Q: I am a Federal Employees Retirement System employee with the Prison Bureau (mandatory retirement at 57). My husband and I own ranch/farmland as an investment. After I retire, will the income from these operations be considered applicable for the Social Security earnings limit ($13,560 in 2008)? We have almost always shown a net loss on this operation in income tax reporting. A: The Social Security earnings limit only applies to earning from wages or self-employment. If you report the income on your federal taxes and Social Security taxes are deducted from any of it, that portion would be counted…

Q: I am a retired civil service employee. If I choose to seek employment with the Transportation Security Administration, what will the effect be on my current retirement annuity? What will the effect be if I become employed by TSA and later choose to retire again? A: What happened would depend on the position into which you were rehired. If it was a regular position, your salary would be reduced by the amount of your annuity. If you made a deposit to the retirement fund, you’d be able to receive a supplemental annuity if you were employed for at least…

Q: I work for the U.S. Postal Service, which has always had substantial overtime available. I have been told that overtime worked does not contribute to my retirement annuity. Why does it not contribute toward my retirement annuity as other civil service jobs do? It appears that the same amount is still taken out in taxes, so where does the money go? Do I theoretically get it back at the end of the year in my tax return? A: By law, federal annuities are calculated using basic pay, and retirement deductions are only taken out of that amount. They aren’t…

Q:As I understand it, postmasters will be offered the voluntary early retirement. I am 56 and have 22-plus years. I have only had health coverage since May 24. I had been covered under my husband’s health insurance until his retirement and he did not continue it. Since this was considered a life changing event, I was allowed to take out insurance then. What are my chances of the requirement for five years’ coverage being waived for voluntary early retirement in this situation? A: You should be eligible for a waiver of the five-year requirement if you were enrolled in the…

Q: I have worked for the Veterans Affairs Department for 43½ years. I worked from Sept. 15, 1963, to Sept. 15, 1966, and drew out my retirement of $525. I returned to work in March 1967. They pro rated my time to March 15, 1967, which gives me the 43½ years of service. Do I need to pay back my retirement that I drew out? How much would it cost me? I have to work for two or three more years. I work nights, weekends and holidays with some overtime. I am sure I make more working than I would…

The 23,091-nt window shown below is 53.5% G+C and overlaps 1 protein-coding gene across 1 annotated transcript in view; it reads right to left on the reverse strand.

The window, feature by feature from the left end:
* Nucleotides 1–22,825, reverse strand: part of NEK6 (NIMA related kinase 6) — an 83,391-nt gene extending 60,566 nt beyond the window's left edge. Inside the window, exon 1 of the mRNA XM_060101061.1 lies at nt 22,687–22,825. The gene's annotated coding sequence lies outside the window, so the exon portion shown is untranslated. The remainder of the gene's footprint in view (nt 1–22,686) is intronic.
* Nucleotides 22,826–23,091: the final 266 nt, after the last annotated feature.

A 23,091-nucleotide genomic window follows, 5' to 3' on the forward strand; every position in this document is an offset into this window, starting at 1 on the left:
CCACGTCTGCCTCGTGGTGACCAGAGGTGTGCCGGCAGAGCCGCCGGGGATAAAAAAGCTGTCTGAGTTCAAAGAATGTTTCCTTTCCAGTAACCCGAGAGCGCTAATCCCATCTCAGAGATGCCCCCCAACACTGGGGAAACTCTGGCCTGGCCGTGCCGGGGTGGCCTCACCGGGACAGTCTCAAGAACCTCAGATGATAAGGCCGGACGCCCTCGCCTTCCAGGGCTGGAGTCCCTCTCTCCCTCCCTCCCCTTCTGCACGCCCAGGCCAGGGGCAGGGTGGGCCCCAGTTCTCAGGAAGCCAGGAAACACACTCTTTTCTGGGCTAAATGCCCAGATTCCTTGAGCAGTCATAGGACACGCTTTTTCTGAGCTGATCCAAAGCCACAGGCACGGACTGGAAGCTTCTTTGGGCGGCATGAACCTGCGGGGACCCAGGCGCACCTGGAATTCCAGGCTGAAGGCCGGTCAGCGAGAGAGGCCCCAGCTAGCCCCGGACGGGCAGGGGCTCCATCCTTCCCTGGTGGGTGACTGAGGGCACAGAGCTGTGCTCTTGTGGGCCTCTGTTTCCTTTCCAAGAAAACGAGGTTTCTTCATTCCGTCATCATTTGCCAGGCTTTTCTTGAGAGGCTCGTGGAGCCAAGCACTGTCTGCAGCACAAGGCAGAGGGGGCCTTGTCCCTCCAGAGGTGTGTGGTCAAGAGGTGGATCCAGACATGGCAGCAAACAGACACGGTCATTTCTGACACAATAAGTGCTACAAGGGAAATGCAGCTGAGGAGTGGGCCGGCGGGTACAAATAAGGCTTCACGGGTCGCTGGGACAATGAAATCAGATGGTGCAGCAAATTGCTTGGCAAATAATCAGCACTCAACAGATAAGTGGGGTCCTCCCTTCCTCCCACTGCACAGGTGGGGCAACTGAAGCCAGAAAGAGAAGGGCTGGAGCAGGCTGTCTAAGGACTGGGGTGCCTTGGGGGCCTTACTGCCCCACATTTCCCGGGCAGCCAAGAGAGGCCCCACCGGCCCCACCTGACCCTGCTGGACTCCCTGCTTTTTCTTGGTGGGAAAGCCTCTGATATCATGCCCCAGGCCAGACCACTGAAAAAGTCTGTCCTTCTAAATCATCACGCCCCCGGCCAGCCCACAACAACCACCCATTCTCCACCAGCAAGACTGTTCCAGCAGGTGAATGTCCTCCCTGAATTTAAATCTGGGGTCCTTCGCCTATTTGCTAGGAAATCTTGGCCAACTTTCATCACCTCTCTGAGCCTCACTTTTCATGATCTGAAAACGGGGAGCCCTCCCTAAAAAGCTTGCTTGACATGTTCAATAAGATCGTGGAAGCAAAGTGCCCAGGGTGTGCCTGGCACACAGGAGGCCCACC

Q: I read your article in the Sept. 8 paper concerning the CSRS Offset [“CSRS Offset: The basics”]. I am an employee who transferred to the Federal Employees Retirement System from the Civil Service Retirement System. I have more than nine years of CSRS service. I have more than 20 years of FERS service and 25 years of fully qualifying Social Security payments. Do the same rules apply concerning CSRS Offset apply to me as to individuals who are fully in the CSRS? My understanding is that to escape the CSRS Offset, a regular CSRS employee would need 30 years…

Q: I have two questions. First, I am retired from the U.S. Postal Service, civil service and my Social Security payment on my husband’s Social Security account is reduced because of the windfall elimination provision. I heard from someone that the reduction in my Social Security benefits cannot be more than half of the amount of my pension. Is that true? My second question, is, is it true that the windfall elimination provision does not apply to survivor benefits? A: First, your spousal Social Security benefit wasn’t reduced because of the windfall elimination provision; it was reduced because of the…

Q: I am 59 years old, and I left the U.S. Postal Service in May with plans to collect my retirement under the postponed retirement policy when I turn 60. Now the Postal Service is offering early outs. Would I be able to apply for my unreduced retirement benefits now or do I still need to wait until I am 60 since I am out already? A: Since you are already retired, you aren’t eligible for voluntary early retirement. That option is only available to current employees covered by your agency’s Office of Personnel Management-approved authority. — Reg Jones

Q: I am a 55-year-old nurse who has been working full time with Veterans Affairs for 20 years. What is the minimum retirement age for me to retire with full health benefits? Also, if I were to continue working part time for the next five years, how would this affect my annuity and benefits? A: As for your first question, you’ve mixed two unrelated things together. To be eligible to retire under the Federal Employees Retirement System with an unreduced annuity, you would need to meet one of the following age and service combinations, which match your situation: at your…

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